Legacy of Water Culture: 3D Printing a Landscape – 3DPrint.com
The sand table is a relatively common form of cultural display in museums and similar centers. Compared to simple text and images, miniature dioramas directly show the audience a realistic scene and deepen their memory. However, the production of sand table scenes has traditionally been extremely laborious, requiring a great deal of time and energy. However, with the advent of 3D scanning and 3D printing, creating such a screen has become increasingly simple.
Capturing Chinese History with 3D Printing
Traditionally, museum dioramas can be made with clay, which is difficult to preserve. In addition, the clay figurine production process is time-consuming, with more stringent requirements for designers. However, 3D scanning and printing technologies are disrupting traditional craftsmanship.
Demonstrating the possibilities, this technology was crucial for the production of a sand table exposing the Hangzhou Xianlin Reservoir. Chinese calligrapher, essayist, foodie, pharmacologist, poet, politician and travel writer in the Song dynasty, Su Dongpo performed treatment of West Lake while he was governor of Hangzhou in 1089. To recreate this event for the audience, 3D printing and scanning were used. The technology has greatly shortened the production time of the project, while vividly presenting the historically significant event of Su Dongpo’s treatment of West Lake.
Let’s take a look behind the scenes of the creation of the diorama.
Step 1: 3D scanning
We used an iReal handheld color 3D scanner to capture complete and accurate 3D models of actors who wore specific costumes and performed predetermined actions, designed according to a concept drawing.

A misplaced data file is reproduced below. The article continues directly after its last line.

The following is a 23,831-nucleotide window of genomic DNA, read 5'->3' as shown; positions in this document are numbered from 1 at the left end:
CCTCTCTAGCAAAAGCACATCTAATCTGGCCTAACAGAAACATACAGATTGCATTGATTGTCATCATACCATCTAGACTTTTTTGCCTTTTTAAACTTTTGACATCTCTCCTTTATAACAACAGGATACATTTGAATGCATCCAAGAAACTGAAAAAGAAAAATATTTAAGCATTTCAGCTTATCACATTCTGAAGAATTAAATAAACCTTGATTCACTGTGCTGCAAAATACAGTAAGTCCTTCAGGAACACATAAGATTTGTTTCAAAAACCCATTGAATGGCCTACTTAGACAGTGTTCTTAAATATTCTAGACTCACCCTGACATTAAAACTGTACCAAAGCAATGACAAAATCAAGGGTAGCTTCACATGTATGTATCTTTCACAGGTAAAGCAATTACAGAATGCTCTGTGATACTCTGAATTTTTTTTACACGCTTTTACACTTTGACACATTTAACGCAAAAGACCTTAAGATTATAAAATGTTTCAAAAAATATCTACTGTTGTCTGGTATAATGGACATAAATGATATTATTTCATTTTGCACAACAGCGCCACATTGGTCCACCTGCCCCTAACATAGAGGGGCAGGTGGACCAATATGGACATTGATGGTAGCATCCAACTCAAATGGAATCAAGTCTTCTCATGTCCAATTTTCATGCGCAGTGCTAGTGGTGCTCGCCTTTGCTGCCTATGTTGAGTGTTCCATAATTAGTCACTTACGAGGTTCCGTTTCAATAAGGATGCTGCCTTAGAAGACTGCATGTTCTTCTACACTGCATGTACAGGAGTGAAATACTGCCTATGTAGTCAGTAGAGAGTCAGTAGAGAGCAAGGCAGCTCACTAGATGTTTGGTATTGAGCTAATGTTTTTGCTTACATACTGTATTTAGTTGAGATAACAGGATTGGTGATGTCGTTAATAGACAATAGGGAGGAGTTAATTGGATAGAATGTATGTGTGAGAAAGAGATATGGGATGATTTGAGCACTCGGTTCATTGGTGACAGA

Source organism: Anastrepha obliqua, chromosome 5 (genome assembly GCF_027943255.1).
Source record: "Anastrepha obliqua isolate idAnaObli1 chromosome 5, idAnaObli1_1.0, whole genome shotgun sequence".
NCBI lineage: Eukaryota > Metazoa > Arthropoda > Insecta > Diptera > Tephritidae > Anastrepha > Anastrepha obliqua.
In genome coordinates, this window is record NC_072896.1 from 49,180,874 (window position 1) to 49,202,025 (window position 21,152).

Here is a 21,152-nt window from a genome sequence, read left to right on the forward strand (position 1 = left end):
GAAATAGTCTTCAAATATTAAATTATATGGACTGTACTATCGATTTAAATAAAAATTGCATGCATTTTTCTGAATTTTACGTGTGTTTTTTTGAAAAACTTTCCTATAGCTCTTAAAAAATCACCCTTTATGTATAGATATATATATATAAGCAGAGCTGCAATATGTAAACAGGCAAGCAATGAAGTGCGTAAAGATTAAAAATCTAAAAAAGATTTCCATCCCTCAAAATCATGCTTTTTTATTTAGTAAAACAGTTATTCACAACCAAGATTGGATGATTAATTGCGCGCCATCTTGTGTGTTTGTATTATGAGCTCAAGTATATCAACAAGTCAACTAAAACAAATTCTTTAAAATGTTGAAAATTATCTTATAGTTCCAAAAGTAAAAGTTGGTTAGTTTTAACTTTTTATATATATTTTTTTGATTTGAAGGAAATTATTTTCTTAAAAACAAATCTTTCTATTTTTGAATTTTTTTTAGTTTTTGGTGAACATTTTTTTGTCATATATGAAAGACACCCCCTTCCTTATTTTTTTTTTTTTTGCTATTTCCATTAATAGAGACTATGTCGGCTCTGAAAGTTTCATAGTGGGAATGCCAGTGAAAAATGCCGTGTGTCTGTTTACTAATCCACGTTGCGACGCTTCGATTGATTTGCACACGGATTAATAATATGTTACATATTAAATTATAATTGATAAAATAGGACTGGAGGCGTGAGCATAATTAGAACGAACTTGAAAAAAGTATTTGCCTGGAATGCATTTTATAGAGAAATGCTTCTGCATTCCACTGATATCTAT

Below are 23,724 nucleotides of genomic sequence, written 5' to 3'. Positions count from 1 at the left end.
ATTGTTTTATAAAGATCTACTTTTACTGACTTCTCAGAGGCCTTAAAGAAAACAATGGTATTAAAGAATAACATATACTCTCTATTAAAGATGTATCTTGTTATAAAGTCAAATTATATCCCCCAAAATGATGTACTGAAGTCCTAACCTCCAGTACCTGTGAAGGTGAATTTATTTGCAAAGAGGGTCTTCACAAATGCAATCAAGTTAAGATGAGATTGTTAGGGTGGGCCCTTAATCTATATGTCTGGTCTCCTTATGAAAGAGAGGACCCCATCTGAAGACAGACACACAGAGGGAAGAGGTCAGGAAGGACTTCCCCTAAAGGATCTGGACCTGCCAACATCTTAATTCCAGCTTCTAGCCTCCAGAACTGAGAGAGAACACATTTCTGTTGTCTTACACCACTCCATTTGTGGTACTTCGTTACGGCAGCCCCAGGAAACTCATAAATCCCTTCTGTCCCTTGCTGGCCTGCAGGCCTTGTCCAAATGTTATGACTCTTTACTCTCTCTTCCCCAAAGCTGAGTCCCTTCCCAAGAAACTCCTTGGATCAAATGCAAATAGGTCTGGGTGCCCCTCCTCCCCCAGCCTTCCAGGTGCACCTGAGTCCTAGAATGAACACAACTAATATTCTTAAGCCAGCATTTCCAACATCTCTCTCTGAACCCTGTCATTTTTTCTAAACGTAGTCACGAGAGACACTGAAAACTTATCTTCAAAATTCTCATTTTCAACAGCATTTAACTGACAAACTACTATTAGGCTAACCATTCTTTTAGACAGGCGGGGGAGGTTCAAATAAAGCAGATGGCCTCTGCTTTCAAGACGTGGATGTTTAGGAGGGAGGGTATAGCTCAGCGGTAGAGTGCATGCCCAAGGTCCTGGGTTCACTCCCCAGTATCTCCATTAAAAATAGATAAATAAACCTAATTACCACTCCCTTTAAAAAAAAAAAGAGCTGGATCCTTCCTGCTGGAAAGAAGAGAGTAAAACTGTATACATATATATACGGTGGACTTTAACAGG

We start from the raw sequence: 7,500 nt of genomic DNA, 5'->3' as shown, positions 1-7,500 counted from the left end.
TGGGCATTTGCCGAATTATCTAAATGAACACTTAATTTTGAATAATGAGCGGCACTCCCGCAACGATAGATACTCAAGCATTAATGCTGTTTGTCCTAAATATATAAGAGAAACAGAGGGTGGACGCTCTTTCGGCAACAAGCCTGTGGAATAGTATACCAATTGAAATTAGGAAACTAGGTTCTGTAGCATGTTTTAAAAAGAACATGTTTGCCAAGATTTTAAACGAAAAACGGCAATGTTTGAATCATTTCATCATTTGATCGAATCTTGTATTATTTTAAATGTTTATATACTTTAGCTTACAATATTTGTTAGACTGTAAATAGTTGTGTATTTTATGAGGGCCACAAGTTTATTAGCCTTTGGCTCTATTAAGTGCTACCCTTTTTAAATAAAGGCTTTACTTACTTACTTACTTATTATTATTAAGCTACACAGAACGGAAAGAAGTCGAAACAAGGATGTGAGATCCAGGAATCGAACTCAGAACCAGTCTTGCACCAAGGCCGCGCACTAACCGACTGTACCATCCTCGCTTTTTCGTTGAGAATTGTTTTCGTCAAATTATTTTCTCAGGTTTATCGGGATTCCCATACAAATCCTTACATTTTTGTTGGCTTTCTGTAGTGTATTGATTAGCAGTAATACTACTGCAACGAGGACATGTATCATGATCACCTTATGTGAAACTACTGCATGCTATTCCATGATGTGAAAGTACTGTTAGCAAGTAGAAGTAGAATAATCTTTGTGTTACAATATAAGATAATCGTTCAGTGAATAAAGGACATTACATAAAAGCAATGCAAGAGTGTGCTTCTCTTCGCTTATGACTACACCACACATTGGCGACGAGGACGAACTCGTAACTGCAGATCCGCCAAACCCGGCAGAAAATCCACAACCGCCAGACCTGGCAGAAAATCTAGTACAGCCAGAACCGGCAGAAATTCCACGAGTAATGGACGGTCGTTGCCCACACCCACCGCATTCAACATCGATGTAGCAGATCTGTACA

Using infrared structured light technology, the scanner provided a safe and comfortable scanning experience for actors. The large field of view and depth of field allowed for smooth and fast scanning, benefiting models who needed to stand still in specific poses. The device can scan a complete human body in just a few minutes. In this project, we scanned more than 10 individuals.
Step 2: Process scan data
Next, we performed post-processing of the 3D scan data. This included improving details, sculpting where images were incomplete, modifying scanning errors, adjusting poses, and creating tools in third-party software, such as ZBrush or Blender, to make it more detailed. Optimized 3D data can additionally be saved for digital archiving to be used in a variety of production processes, such as CNC engraving, open mold production, copper casting and foam carving, depending on various requirements. from the scene.
Step 3: 3D printing the figurines for the diorama
A UnionTech 3D printer was used to get the figures quickly. Stereolithography (SLA) 3D printing has a number of advantages for this process, such as producing smooth (easily paintable) surfaces, fast printing and rich detail.
Step 4: Paint
Less toxic acrylic paints can be used to color objects, due to their quick drying, durability and water resistance after drying.
Step 5: Final configuration
Finally, we set up the scenes from the drawing presented in the showroom.
Cultural heritage artifacts are imbued with the national spirit, but also serve as a historical treasure for all mankind. It is therefore everyone’s responsibility to protect cultural heritage, thus conferring national heritage on future generations, whenever possible. By blending technology and culture, we continue to explore new avenues of cultural heritage and protection. New digital technologies, such as the Internet, 3D scanning, 3D printing, augmented reality and virtual reality are increasingly introduced into the protection and heritage of cultural artifacts, so that vivid presentations of these materials are preserved today and in the future.
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